World View: Britain’s Brexit Plans in Disarray After Court Requires Parliamentary Approval

Brexit Boom Bag, Project Fear, UK ecomomy
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This morning’s key headlines from

  • Britain’s Brexit plans in disarray after court requires parliamentary approval
  • Italy’s Monte dei Paschi di Siena, the world’s oldest bank, appears close to collapse

Britain’s Brexit plans in disarray after court requires parliamentary approval

Anti-Brexit protestors on June 25 in London (Getty)
Anti-Brexit protestors on June 25 in London (Getty)

A shock court decision on Thursday threatens to significantly delay implementation of Brexit, the referendum mandate that Britain leave the European Union. Negotiations between the UK and the EU are scheduled to take two years, but that two-year period will not begin until Britain’s prime minister Theresa May invokes “Article 50,” which triggers the beginning of negotiations. May had previously announced that she planned to invoke Article 50 in March of next year.

However, Britain’s High Court on Thursday ruled that Theresa May cannot invoke Article 50 on her own, without a vote in Britain’s House of Commons and House of Lords.

The court ruling immediately raised hopes in some quarters that Brexit may therefore not take place at all, though analysts I heard seemed to doubt that the parliament would be willing to reverse a decision supported by popular vote in a referendum.

Nonetheless, the path to Brexit implementation is now in disarray because Parliament will be debating the terms of the Brexit plan. There are many major issues to be resolved in the negotiations with the EU — whether Britain will be part of the European Common Market, whether Britain will have to continue accepting migrants, whether Brits will need visas to visit EU countries, and vice versa, how the land border between Northern Ireland (which is part of Britain) and the Republic of Ireland (which is an independent nation in the EU) will be managed, and so forth.

All of these issues require some sort of plan in advance of triggering Article 50, and May had hoped to keep that plan a secret until then. But a lot of people suspect that no such plan exists – that May does not have a clue what positions to take on issues like the ones listed above. So with the Parliament debating these issues, May will be forced to take positions on the issues prior to March. EU leaders will watch these proceedings with a combination of amusement and horror.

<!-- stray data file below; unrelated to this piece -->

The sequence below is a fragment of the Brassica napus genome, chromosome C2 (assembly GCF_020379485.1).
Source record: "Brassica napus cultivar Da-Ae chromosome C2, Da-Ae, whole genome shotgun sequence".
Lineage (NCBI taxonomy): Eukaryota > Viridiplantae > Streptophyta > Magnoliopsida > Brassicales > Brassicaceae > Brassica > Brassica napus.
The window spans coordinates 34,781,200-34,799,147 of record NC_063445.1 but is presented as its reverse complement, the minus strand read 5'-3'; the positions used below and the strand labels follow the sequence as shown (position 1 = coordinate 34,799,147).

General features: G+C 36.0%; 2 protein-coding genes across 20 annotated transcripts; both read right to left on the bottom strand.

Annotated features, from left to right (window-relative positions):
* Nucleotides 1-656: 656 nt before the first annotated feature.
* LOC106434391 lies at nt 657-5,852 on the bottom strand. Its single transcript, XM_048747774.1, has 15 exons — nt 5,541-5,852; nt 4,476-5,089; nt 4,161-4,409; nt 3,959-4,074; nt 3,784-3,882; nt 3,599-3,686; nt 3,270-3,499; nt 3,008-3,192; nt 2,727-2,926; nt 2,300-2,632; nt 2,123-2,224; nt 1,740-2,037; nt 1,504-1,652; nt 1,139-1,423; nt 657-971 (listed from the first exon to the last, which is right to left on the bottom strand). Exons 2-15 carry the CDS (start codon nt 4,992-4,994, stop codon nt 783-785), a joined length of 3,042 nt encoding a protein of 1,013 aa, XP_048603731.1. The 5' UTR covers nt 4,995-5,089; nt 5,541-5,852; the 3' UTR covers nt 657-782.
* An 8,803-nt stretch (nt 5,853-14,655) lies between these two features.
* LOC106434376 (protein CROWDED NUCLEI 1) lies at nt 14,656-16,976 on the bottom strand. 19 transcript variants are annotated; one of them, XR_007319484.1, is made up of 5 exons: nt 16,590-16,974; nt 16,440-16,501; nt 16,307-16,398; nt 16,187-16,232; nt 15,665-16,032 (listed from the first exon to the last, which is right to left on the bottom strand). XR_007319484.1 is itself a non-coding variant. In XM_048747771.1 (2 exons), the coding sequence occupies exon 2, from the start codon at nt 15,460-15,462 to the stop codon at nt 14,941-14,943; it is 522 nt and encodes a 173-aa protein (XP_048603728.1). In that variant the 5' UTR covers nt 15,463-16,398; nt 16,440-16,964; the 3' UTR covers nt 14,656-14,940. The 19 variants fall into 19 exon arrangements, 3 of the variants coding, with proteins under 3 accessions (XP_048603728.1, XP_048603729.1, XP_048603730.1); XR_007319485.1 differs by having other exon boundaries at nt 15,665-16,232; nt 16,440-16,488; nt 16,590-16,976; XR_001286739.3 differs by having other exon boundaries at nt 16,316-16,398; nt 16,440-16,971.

Britain is deeply divided by Brexit, and that extends to the Parliament. Analysts are predicting that anti-Brexit MPs will use the debating opportunities to delay the invocation of Article 50 by up to a year.

May is appealing the decision to Britain’s Supreme Court, which will hear the case in December and issue a ruling in the middle of January 2017. So expect the Brexit controversy to become extremely heated during the holiday season. Telegraph (London) and BBC

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Italy’s Monte dei Paschi di Siena, the world’s oldest bank, appears close to collapse

A proposed 5 billion euro bailout of Italy’s Banco Monte dei Paschi di Siena (MPS) by a consortium of other banks has been withdrawn, leading to the possibility that MPS will collapse by the end of the year.

Italy’s largest bank is Banco Monte dei Paschi di Siena (MPS), founded in 1472, and the world’s oldest operating bank. Its share of bad loans comes to $55.2 billion of bad loans on its books. These bad loans are so bad that it is estimated that selling these bad loans to a third party would only get 20% of face value, which means that MPS would require a bailout.

Investors are concerned that political pressure will force Italy’s government to use taxpayer money to bail out MPS. When Greece used taxpayer money to bail out its banks, the result was that the financial crisis spread from the banks to the entire country, resulting in Greece’s financial crisis, which is still unresolved. Italy’s financial problems would be larger than Greece’s. Italy also has a political issue: Prime minister Matteo Renzi has scheduled a referendum on a constitutional change for December 4, and he has promised to quit if he loses the vote.

According to a survey of 1,000 investors, Italy is now thought to be the country most likely to leave the eurozone this year, pushing Greece into second place. Reuters and Macedonia Online and The Street

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KEYS: Generational Dynamics, Britain, Brexit, Theresa May, Article 50, Italy, Banco Monte dei Paschi di Siena, MPS, Matteo Renzi, Greece
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